Sermon by Dr Rowan Williams
“What will they give in return for their life?” asks Jesus in the Gospel we just heard. And in the readings today, what we’ve been learning about is the way in which the Bible gradually moves towards just that question. In the Old Testament lesson, we heard God speaking to his people, piling up the price of their life. “I will give nations in return for you; you are so precious to me that I will give the whole resource of a nation to save your lives. I’ll pile on the extravagance with which I am prepared to treat you,” says God to his people. And then when it comes to words of Jesus himself, we have the final point. “What will they give in return for their life?”
You can’t put a price on lives, and the best thing we can say about the value of our lives is that they are literally beyond value. There is no tariff that tells you exactly how much a human life is worth, let alone a tariff which tells you what different sorts of human life are worth.
But St. Alfege still lived in a society where a lot of people thought in terms of such tariffs. In the laws of many parts of Anglo Saxon England and indeed the whole of Europe at the time, you paid different levels of fine, depending on the importance of the person you’d offended. For example, hitting a peasant was something you could probably pay for quite easily if you were reasonably well off, whereas hitting an Archbishop was properly punishable and a much more serious matter. Lives were calculated differently. And the murder of a certain class of person was manifestly a lot less important than the murder of another class of person.
In spite of the surface Christianity of Anglo Saxon England, and the rest of Europe, people still thought in those terms. And so long as you do think in those terms, putting a price on human lives, and putting different prices on different kind of human lives, you never actually get to the point of universal reconciliation. Because it’s only when you realise that every single human life is literally beyond calculated price that you can begin to approach any and every other human being with God’s own excitement and extravagance of love.
We’re celebrating today not only St. Alfege but our existing friendship with those who once were enemies. We’re celebrating reconciliation; celebrating the fact that we’re bound in a deeply fruitful and warm family relationship with the churches of Scandinavia. And as we celebrate our friendly and neighbourly relations with these churches, we are reminded of how important it is, in the whole Christian world, to share exactly that same sense of universal friendship. And that sense of universal friendship comes from that conviction that human lives are beyond price. That there is no way in which we can set out a tariff for lives; every life is as important as every other.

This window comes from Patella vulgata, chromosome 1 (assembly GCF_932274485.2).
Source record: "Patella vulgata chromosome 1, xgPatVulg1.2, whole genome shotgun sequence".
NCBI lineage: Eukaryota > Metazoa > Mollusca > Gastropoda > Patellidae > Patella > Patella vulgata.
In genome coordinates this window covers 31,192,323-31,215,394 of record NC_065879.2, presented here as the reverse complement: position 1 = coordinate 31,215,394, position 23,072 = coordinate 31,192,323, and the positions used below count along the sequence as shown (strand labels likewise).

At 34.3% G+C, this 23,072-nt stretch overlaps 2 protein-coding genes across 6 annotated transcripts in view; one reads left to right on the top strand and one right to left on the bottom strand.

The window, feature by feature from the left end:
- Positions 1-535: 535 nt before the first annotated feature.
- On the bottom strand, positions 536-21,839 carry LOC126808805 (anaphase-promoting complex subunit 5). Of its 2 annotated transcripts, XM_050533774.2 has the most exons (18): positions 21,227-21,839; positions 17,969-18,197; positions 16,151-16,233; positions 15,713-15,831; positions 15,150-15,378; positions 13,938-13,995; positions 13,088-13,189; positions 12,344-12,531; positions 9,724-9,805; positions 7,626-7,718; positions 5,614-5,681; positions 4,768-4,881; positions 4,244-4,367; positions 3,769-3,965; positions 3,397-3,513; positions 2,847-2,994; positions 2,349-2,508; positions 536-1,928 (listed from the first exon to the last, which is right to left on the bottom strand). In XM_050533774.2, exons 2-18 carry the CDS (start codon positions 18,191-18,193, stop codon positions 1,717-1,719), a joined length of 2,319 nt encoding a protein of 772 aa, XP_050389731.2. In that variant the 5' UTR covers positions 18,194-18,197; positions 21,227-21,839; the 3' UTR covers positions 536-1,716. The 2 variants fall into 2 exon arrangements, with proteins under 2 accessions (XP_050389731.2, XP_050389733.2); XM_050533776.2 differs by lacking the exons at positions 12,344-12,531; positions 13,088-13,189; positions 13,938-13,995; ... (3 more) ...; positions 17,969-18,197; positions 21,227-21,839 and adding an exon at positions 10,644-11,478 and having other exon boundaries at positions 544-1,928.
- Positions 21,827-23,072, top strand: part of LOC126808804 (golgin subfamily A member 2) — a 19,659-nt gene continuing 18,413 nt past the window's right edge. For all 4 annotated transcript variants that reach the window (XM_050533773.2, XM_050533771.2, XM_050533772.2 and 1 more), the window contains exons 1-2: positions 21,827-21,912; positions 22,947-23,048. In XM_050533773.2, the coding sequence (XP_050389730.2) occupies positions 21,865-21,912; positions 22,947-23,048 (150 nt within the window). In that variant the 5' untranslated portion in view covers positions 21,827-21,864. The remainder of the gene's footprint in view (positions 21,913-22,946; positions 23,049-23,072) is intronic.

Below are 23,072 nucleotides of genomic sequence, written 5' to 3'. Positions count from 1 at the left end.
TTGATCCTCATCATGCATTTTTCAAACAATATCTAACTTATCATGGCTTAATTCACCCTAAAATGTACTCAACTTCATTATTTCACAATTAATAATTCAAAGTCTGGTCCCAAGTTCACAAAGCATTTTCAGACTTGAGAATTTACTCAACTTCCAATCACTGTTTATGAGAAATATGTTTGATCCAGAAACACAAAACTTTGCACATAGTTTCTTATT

And St. Alfege refused to be ransomed because he didn’t believe that his own life was worth more than the lives of the peasants of the South East of England who would have had to pay for him to be released.
The church of God lives from that sense of the priceless quality of human life. The church of God lives out of that conviction, that there is no way that we can calculate what can be given in return for a life. No way in which we can set out a price list for human beings. And while it might seem obvious to say that, we live in a world where it’s perfectly clear that we in the wealthier parts of the world regard our lives in all kinds of ways as basically a lot more valuable than those of people in other parts of the world. We live increasingly in a society where something unpleasantly like a tariff for the values of human life is creeping back. And the church has got to resist it as bravely as St. Alfege did.
I learned recently that it’s not uncommon in the United States for some wealthy people to buy the life insurance of others who have a shortened life span. They will promise to give them a certain sum of money for the rest of their lives, assuming that that will only be a year or 18 months, and then they will collect a massive sum in insurance. That sounds remarkably like putting a price on human life, and remarkably like an assumption that some lives are intrinsically worth more than others.
It’s been pointed out too, that in those societies where people are paid financial rewards for giving blood, it’s the poor who give it, and the rich who buy it. Are we as far from Alfege’s world as we like to think? It rather sounds as though we’re not. And in that world where these seductive, deeply dangerous tendencies are rippling away around us, it’s important for the church to be brought back to that basic insight which Alfege’s martyrdom sets before us.